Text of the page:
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Jun 23, 2009 11:11 PM

why'd my pasta go wonky?


i made pasta with the recipe from the pioneer woman cooks website.

we had : 2 cups of flour and 4 eggs. they came from my friends chickens, and they were tiny. it didn't seem like enough moisture so we added one more egg.

we did everything by hand, and i don't think we overworked the dough. we let it rest about half an hour, rolled it out, cut it and cooked it for about 2 mins.

the taste? bland, and a tiny bit gummy.

what did i do wrong? should the recipe have salt? i was surprised there was none in the recipe.

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  1. The recipe sounds pretty standard to me.

    Generally I work with the ratio of one egg to 100g flour. I will also reserve some of the weighed flour to allow for variation of egg sizes. I find it easier to deal with a slightly sticky dough (by adding the reserved flour) than to rectify an overly dry dough.

    In terms of over working the dough - I think you would really have to abuse the dough to have much impact (we're not making scones). Essentially you should knead until the dough is smooth.

    Perhaps the problem lies in the cooking process (I apologise if the following is a bit teaching your grandmother to suck eggs-ish). Firstly you need plenty of water, and it should be at a rolling boiling when you drop the pasta in. Also it is imperative that you salt the water in order to bring out the flavour of the pasta, you should add salt once the pot has come to a boil an allow it to dissolve before adding pasta. Depending on the volume of water I will add between 1 and 4 tsp of flour (although I have a bit of an extreme palate when it comes to salt).

    I'm assuming that gummy means a bit too al dente, or chewy rather than gluggy. If that's the case then the pasta may not have been cooked long enough. I think (and certainly when I cook fresh pasta) that it is ready once it starts floating to the surface of the pot. The best test though is to sample it as it cooks/when you think it is ready.

    If gummy means gluggy then it could be that too little water was used for the volume of pasta, I apply the same ratio of 1 litre of water for every 100g of pasta to both fresh and dried pasta.

    1 Reply
    1. re: irisav

      got it..i'm glad to know i didn't overwork the dough..

      it sounds like i didn't use nearly enough salt (about 3/4 a tablespoon) and i put it in when i put the water on to boil. i did let it cook til it floated to the top. but now i'm wondering if maybe i didn't cook it long enough. i'm not sure what gluggy means, but the pasta did taste a wee bit chewy. so it looks like cooking longer might be it?

      is it a good idea to salt the pasta itself? or what about adding olive oil? is that asking for trouble??

    2. Irisav gives great advice. As for the bland flavour in the pasta, it probably needed more salt in the boiling water in which it was cooked. Coarse grain sea salt is better to use than regular table salt. I usually add about a scant handful and a half to a large pot of boiling water - i know, it sounds like a lot...but dont worry, it wont produce "salty" pasta, because sea salt is less "salty" tasting than regular table salt. The best rule of thumb to go by is to taste the water, it should taste like seawater. This is what gives flavour to the pasta...not salting the flour and egg mixture.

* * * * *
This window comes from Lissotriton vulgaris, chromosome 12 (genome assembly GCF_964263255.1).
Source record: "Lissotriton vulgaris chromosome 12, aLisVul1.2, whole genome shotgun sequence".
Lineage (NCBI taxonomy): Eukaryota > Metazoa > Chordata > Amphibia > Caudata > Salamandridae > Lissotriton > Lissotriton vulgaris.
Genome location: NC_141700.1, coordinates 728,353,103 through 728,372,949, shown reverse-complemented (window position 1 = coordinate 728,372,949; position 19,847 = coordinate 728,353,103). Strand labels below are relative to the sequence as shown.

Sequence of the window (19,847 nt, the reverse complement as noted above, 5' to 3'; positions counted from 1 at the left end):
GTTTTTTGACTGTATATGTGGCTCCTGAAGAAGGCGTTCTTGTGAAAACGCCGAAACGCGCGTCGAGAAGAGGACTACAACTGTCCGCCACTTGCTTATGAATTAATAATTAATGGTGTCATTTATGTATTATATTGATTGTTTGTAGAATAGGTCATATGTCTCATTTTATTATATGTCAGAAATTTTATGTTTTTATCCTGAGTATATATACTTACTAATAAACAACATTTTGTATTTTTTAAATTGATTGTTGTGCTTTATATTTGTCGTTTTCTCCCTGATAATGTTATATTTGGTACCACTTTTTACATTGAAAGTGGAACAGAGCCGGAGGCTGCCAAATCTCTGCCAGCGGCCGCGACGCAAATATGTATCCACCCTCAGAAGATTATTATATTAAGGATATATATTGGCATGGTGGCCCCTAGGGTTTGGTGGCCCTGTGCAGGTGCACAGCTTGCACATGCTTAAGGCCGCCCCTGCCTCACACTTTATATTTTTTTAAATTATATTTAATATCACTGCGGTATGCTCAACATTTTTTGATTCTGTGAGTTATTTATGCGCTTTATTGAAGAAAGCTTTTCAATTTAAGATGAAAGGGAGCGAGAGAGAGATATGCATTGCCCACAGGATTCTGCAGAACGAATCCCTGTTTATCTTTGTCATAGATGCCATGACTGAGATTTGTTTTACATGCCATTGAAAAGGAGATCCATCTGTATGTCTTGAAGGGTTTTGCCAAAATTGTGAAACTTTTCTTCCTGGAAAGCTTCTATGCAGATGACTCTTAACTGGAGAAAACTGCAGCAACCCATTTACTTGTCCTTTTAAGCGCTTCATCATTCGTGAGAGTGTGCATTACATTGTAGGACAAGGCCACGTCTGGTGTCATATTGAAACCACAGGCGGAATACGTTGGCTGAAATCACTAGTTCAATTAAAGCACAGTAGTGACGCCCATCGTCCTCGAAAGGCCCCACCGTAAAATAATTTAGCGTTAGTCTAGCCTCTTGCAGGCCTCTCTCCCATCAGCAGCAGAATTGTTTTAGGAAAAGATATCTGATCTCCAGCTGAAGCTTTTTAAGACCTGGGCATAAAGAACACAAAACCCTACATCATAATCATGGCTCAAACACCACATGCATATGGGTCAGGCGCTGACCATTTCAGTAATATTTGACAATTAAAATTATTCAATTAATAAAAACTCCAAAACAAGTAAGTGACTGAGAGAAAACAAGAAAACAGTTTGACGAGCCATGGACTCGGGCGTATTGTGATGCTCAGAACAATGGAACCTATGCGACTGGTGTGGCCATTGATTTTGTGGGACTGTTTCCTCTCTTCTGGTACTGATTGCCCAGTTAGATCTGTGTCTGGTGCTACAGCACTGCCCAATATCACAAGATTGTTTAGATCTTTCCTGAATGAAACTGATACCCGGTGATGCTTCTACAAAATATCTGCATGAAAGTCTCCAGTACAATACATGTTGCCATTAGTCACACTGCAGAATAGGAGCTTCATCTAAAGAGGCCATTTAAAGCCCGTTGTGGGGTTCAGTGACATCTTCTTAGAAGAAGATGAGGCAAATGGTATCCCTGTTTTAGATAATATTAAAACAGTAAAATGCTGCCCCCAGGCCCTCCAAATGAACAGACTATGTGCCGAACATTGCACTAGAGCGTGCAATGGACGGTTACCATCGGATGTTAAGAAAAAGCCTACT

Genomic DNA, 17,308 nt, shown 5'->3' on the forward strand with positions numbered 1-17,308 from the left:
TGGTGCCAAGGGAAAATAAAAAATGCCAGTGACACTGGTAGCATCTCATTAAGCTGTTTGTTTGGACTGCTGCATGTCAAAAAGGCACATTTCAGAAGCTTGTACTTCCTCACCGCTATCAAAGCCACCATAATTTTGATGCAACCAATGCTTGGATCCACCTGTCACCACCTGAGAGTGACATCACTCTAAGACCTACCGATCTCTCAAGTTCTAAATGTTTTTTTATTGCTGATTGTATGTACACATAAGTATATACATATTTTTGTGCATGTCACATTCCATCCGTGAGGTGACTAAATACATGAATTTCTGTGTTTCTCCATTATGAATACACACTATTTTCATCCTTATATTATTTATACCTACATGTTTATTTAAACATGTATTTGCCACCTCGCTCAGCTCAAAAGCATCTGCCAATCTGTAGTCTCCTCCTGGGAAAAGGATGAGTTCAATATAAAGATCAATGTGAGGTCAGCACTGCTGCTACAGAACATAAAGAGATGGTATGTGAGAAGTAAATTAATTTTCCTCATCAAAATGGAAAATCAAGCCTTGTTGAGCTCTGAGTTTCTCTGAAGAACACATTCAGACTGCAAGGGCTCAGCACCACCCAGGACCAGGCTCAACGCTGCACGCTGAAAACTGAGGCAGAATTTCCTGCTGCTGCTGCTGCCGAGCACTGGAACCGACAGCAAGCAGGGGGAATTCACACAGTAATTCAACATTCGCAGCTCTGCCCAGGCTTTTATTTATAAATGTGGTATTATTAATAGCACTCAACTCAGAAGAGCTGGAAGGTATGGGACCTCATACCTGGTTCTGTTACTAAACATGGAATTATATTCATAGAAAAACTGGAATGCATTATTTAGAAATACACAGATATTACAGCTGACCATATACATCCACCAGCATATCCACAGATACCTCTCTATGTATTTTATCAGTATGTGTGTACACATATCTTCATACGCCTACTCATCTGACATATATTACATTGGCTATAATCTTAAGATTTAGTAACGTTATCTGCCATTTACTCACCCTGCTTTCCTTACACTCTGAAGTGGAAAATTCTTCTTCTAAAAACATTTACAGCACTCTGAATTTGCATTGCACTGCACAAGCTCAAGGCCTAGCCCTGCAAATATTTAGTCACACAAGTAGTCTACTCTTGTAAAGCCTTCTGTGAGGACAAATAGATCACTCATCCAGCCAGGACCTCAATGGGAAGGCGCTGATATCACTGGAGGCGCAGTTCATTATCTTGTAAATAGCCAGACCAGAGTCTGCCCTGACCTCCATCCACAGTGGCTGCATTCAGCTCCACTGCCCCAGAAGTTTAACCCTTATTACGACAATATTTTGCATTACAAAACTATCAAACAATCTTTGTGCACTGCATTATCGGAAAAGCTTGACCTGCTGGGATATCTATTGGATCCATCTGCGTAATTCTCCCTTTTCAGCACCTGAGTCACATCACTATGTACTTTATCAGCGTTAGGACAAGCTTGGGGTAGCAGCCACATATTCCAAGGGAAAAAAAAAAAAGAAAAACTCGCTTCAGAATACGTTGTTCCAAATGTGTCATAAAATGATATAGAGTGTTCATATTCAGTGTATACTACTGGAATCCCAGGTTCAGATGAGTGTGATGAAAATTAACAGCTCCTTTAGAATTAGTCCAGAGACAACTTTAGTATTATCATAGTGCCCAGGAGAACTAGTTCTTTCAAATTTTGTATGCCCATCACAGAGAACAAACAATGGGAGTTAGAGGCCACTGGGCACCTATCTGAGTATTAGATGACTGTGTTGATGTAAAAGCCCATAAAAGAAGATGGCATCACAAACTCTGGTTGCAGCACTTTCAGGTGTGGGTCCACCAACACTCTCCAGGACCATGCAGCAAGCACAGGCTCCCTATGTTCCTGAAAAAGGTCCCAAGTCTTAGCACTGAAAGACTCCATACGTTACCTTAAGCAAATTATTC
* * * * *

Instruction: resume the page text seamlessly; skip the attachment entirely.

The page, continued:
As for the gummy texture, maybe the pasta was cooked for too long? Fresh made pasta typically takes about 2-4 minutes to cook...depending on the type and amount. Whereas the dried pasta from the box usually takes anywhere from 10-12 minutes, again depending on type and shape. But like irisav says, the best way to know is to just taste it as you go.

      After draining the pasta, I like to drizzle it with a little extra virgen olive oil, before stirring the sauce through.

      One more thing to consider could be the type of flour used, I go out of my way to find italian 00 flour (not easy to find in spain, despite the vicinity) which is what the italians use when making pasta. But I've also heard that you can use almost any type of flour and still have good results.

      2 Replies
      1. re: msmarabini

        i used all purpose :( i'll look for italian 00 for next time....

        and now i'm sure i didn't salt the water enough..

        thank ou for the help!!

        1. re: winedubar

          I use half 00 and half unbleached all purpose. (I think if I used all 00 it would be even harder to knead. I use Marcella Hazan's recipe -- adding more flour because it's too sticky if I don't. Just to try something different, I tried Alton Brown's pasta recipe and it did not work AT ALL, I had to throw it out. Hazan's is 1 cup flour to 2 eggs; but, believe me, you need more flour. Her recipe does not call for salt but I throw some in, anyway.)